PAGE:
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There are standard methods for these types of quadrature in Python, in NumPy and SciPy:

and other routines.

Given a degree of quadrature (essentially, the degree of the interpolant used to approximate the integrand), these Gauss-type quadrature functions return quadrature points $x_{i}$ and weight functions $w_{i}$ so that you can approximate the integral

\begin{align} \int_{a}^{b}f(x)\,\mathrm{d}x \end{align}

for appropriate $a$ and $b$ by

\begin{align} \sum_{i=0}^{N}f(x_{i})w_{i}; \end{align}

it's up to you to use the quadrature points and weights in a summation to calculate an approximation to your integral.

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    $\begingroup$ Thanks for your answer. I get a problem with the Gauss-Laguerre routine in that the some of the $x_i$ returned for a 175 degree are above the range for which I have sampled values of $f$. Does that mean I need to compute $f$ at more points in order to obtain 175 point accuracy? I just seems strange that only a single integer determines the sample points and weights and does not take into consideration the behaviour of the integrand. $\endgroup$ – Dipole Sep 21 '14 at 10:56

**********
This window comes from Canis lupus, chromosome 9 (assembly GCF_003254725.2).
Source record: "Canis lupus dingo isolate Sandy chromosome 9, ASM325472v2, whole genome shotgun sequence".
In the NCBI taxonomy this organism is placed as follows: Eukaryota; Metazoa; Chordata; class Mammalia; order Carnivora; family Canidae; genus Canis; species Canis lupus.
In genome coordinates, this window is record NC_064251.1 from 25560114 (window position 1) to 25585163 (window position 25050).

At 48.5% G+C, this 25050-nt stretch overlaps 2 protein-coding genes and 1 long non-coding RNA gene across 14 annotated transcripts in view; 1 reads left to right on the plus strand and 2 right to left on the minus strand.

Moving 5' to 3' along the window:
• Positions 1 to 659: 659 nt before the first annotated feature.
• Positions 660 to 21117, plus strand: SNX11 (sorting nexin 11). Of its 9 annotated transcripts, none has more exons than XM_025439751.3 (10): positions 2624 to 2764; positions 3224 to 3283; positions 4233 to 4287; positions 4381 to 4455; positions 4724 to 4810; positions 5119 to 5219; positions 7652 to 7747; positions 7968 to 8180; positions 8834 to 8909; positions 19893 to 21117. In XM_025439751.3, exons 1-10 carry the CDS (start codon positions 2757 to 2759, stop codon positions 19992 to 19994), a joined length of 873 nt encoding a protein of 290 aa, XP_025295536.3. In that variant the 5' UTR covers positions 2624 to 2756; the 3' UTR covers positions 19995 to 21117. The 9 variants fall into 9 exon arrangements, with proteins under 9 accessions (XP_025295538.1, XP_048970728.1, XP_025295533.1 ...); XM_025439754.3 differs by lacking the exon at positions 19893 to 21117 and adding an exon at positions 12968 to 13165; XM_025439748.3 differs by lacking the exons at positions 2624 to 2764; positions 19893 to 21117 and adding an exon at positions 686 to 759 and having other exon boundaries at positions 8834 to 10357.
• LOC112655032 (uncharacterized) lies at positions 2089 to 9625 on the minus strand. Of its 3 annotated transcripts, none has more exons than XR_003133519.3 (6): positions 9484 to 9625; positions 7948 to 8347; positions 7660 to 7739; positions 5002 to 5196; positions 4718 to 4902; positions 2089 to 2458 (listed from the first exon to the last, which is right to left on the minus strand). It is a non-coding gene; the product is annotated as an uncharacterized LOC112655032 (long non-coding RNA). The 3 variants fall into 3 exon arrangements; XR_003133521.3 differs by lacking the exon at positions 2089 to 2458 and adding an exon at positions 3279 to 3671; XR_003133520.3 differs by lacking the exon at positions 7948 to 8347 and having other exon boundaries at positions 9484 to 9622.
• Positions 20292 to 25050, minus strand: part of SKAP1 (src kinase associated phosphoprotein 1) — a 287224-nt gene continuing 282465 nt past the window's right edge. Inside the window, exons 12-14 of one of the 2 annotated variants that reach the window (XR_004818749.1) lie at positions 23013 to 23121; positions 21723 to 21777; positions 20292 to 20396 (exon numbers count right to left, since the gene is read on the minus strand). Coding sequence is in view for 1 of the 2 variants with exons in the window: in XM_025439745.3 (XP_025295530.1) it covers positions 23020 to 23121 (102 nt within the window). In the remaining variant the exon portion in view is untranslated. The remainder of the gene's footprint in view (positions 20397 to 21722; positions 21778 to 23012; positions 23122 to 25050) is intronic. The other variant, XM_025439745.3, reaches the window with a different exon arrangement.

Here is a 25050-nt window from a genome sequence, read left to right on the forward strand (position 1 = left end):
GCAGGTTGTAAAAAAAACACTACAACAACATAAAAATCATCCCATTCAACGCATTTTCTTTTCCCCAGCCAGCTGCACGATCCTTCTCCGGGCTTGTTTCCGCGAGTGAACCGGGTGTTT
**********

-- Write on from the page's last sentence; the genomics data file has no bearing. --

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    $\begingroup$ @Jack, degree 175 is too high. Way too high. This is equivalent to fitting a 175th degree polynomial through your function and integrating that. $x^{175} + c$ is a very hard thing for a computer to compute with any level of accuracy in finite-precision arithmetic. You will need to divide your interval of integration in to man subintervals and integrate over those with a lower degree quadrature rule. One of the adaptive routines that Geoff linked to is probably the best way to do this, but you can also do it by hand. $\endgroup$ – Bill Barth Sep 21 '14 at 13:59
  • $\begingroup$ @BillBarth ya now that you mention it I understand that causes some problems. But I'm following a paper which claims to have used a 175 point Gauss Laguerre routine. Could they have been referring to something else? $\endgroup$ – Dipole Sep 21 '14 at 15:42
  • $\begingroup$ @Jack, probably not. Maybe you could update the post with the paper you are trying to follow. $\endgroup$ – Bill Barth Sep 21 '14 at 16:07
  • $\begingroup$ @BillBarth Please see my edit. I have now implemented and compared a Gauss-Hermite routine with 175 points. I would very much appreciate if you could have a look at it. As for the paper, I only have it on hard copy. I can scan relevant parts of it but it does say what I previously stated. Thanks! $\endgroup$ – Dipole Sep 22 '14 at 14:56
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quadpy (a small project of mine) might be helpful. For quadrature of line segments, it features

  • Chebyshev-Gauß,
  • Clenshaw-Curtis,
  • Fejér (both types),
  • Gauß-Hermite,
  • Gauß-Laguerre,
  • Gauß-Legendre,
  • Gauß-Lobatto,
  • Gauß-Patterson (7 schemes up to degree 191),
  • Gauß-Radau,
  • open and closed Newton-Cotes.